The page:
Monday, 30 October 2017
Homity pie is made from ingredients largely grown on allotments and it was popular during the 2nd World War in Britain, especially with the land girls. That meant it was ideal for us to try in our world of self-sufficiency. I will post up the recipe later this week.
Recently we rescued a large number of chillis and peppers (all in good condition) from the Whinnies Community Garden compost bin. As we had so many, we decided to freeze some of them. I will be using some soon in chutneys (hot marrow) and sauces. It's quite shocking how much good quality food is thrown away.
This enormous cabbage was grown by my friend Steve who donated it to the Whinnies Community Garden to sell in the garden shop to raise funds. It was however too big to sell so I bought it (it cost me a jar of chutney which itself can be sold for money). We have used half of the cabbage so far to make sauerkraut (more about that on another day). We have not yet decided what to do with the rest of it but it will have to be used up soon. Watch this space!
Saturday, 28 October 2017
This was dinner recently - cheese pudding with tomato sauce, home grown potatoes roasted and home grown cabbage. The cheese pudding was a useful way to use up surplus eggs and breadcrumbs. My confession is that the cheese was mass produced and bought from a supermarket. Hopefully our cheese production will pick up next year.
We have used some of the ripe tomatoes rescued from the Whinnies compost bin for soup but we have also made tomato sauce. Some of this has already been used but most has been frozen for use later in the year. That means that all of this year's tomatoes have now been used or frozen (including the green ones).
Friday, 27 October 2017
The best use for slightly over-ripe tomatoes is to make them into soup, as I did a couple of days ago. I added a few potatoes and onions and well as the water in which some potatoes had been boiled the day before. Vegetable water can contain lots of nutrients that most people throw away. Don't waste them! Use them to make soup!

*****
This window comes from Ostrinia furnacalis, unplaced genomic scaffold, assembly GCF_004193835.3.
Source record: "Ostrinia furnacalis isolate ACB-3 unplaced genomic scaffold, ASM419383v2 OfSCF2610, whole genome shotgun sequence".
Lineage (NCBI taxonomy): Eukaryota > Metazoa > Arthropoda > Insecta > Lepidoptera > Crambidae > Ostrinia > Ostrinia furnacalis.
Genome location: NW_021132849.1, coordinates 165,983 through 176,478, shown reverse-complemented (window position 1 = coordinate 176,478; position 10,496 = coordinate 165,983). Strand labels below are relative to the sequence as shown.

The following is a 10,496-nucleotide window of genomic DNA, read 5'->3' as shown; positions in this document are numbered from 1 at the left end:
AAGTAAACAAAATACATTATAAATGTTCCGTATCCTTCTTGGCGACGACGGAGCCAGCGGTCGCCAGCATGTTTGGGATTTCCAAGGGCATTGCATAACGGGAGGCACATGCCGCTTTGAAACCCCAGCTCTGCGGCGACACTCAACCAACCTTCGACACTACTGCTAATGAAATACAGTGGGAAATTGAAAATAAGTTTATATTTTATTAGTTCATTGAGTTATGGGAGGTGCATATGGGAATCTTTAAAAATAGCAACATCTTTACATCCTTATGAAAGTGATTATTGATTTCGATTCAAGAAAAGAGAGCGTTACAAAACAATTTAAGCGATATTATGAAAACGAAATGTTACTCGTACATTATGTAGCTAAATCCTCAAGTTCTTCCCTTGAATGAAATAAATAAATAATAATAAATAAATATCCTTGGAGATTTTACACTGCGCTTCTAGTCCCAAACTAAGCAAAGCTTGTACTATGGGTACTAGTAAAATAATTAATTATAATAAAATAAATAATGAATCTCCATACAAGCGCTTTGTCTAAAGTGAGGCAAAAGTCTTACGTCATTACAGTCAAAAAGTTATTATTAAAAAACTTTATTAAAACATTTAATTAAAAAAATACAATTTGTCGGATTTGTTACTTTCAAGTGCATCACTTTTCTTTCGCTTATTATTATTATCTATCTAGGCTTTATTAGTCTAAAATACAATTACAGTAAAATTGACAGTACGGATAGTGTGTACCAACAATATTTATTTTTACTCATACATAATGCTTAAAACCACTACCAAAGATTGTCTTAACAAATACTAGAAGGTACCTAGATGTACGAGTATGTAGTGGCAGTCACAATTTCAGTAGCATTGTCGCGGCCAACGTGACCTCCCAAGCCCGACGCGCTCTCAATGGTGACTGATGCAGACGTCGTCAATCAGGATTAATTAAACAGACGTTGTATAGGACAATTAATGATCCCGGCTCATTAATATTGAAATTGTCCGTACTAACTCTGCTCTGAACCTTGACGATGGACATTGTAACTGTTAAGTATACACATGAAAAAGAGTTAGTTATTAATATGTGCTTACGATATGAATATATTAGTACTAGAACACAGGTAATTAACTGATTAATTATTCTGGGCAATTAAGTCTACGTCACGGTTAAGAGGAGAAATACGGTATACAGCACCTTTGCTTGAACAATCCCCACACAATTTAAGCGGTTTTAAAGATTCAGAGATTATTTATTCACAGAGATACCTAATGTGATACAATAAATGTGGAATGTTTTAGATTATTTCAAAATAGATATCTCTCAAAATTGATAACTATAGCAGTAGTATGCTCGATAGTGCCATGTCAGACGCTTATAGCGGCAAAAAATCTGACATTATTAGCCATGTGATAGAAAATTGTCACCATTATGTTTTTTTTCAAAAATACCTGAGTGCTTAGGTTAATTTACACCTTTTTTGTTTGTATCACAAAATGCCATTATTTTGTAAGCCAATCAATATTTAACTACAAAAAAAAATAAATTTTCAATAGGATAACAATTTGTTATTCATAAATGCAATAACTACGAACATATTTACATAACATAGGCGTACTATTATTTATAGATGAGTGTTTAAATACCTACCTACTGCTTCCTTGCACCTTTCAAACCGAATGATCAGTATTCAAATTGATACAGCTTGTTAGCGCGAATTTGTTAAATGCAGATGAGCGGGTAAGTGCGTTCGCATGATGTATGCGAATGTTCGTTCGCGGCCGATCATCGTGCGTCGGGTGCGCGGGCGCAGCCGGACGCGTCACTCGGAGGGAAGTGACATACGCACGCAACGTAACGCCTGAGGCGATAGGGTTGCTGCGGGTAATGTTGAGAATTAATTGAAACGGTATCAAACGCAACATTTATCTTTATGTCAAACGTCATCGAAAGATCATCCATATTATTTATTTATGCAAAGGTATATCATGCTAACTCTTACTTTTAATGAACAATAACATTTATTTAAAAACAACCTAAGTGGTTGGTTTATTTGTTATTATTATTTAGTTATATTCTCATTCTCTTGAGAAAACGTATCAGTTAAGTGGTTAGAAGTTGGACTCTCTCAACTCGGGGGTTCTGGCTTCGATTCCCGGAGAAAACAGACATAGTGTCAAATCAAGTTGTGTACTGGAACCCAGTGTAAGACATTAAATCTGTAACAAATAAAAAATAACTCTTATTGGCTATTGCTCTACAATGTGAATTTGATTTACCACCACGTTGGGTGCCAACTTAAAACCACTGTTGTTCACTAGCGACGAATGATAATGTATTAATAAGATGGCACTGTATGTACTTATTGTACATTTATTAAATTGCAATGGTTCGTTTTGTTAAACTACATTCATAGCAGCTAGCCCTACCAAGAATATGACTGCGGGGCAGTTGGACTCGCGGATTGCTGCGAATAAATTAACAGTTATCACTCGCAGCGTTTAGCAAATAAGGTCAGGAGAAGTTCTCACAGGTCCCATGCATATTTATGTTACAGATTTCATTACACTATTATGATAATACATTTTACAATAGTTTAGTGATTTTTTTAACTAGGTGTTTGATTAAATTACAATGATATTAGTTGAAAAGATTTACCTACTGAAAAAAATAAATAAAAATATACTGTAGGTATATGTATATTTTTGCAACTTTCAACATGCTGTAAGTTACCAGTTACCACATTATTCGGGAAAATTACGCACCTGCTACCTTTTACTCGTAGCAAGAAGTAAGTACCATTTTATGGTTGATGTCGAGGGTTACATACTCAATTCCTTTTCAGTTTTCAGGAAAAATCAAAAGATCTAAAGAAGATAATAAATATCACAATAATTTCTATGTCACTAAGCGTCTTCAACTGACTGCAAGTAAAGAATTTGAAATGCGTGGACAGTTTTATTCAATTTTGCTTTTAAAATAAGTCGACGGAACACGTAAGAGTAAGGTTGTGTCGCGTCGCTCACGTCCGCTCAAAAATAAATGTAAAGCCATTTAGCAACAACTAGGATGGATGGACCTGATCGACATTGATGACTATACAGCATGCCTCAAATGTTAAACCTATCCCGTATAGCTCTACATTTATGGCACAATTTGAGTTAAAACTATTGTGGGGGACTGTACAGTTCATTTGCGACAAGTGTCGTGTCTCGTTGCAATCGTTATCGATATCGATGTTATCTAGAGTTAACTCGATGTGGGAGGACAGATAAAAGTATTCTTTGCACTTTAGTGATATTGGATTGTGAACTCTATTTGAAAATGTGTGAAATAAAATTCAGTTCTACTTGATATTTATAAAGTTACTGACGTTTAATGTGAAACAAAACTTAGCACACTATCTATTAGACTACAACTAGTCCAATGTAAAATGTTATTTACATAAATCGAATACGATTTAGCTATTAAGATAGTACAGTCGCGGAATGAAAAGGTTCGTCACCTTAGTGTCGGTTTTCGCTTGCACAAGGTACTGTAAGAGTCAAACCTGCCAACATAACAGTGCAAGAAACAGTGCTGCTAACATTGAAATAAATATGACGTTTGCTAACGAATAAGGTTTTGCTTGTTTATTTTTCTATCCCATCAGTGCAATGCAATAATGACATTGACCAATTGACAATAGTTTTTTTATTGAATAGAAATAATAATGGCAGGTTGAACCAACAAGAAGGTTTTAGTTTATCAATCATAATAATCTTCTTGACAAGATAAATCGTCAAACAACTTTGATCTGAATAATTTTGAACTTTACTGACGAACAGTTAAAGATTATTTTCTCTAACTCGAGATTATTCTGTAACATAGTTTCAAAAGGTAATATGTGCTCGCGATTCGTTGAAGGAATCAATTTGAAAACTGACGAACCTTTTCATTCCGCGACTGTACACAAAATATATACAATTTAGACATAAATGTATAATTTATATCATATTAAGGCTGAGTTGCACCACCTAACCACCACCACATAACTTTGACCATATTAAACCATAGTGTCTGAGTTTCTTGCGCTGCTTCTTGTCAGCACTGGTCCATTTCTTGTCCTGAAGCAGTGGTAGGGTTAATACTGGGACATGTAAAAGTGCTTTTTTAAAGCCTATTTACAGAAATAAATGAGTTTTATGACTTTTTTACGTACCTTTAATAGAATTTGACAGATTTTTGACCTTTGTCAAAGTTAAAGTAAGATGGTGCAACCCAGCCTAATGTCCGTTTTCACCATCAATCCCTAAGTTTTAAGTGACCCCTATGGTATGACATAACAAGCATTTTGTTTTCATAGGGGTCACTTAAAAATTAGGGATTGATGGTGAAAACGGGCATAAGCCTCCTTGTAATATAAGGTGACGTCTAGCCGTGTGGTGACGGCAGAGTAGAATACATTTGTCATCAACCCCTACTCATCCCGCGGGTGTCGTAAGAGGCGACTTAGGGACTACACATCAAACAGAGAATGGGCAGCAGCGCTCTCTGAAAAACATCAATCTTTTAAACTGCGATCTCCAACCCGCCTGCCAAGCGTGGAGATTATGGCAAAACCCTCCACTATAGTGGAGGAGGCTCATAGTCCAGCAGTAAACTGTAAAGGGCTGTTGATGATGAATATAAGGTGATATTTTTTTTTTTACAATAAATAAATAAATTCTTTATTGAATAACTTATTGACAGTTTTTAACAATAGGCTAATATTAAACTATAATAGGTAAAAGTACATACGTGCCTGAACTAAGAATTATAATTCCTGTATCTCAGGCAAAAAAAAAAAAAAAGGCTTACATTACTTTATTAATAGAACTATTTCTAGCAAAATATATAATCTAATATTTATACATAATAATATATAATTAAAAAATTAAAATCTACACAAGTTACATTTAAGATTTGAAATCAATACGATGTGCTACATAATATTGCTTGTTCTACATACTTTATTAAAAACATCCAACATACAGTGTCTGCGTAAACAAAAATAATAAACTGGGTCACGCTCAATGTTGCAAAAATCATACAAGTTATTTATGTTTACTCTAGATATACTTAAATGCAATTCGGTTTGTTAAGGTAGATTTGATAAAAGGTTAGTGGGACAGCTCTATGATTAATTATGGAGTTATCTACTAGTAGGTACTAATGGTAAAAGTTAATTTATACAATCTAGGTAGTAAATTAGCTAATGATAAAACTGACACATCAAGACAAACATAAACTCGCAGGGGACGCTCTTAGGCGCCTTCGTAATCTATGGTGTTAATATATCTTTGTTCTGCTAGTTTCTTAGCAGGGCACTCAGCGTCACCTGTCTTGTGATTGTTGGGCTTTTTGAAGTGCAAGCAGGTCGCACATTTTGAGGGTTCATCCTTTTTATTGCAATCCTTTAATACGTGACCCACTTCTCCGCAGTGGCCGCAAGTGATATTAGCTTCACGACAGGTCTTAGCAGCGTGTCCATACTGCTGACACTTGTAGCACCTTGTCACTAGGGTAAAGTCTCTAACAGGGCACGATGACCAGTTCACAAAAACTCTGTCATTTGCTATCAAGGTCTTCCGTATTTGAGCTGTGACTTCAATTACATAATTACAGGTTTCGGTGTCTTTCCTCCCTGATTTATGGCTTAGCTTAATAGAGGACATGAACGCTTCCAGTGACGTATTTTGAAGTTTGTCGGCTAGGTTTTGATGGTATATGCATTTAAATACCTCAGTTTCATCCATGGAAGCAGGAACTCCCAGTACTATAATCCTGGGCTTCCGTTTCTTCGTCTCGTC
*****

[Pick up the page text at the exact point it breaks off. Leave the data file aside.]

Anyway, the tomato soup was a success. Sadly, it was my last meal before I left Sunniside to come down to London for a few days. I'm having to rediscover the art of buying food from supermarkets.
People give us lots of things that they don't need any more, from jam jars to unused hay, from old margarine tubs to broken paving stones. We find a use for them all. We often receive egg boxes. We can't sell eggs in someone else's branded egg boxes but they have a rather useful alternative use as mini plant pots. Cardboard ones can be planted directly into the ground or into bigger pots once seeds have germinated and grown sufficiently. Plastic ones have a small drainage hole punched in the bottom but have to be thrown away after one use. But at least we do get an extra use out of them rather than having them going straight into the waste stream.
We ate a bit more of our lamb a few days ago. Grilled lamb chops with lots of home grown vegetables. The bones weren't wasted. They went into the freezer and will be joined by more lamb bones in the future which will then be made into stock (and then bonemeal.)
Saturday, 21 October 2017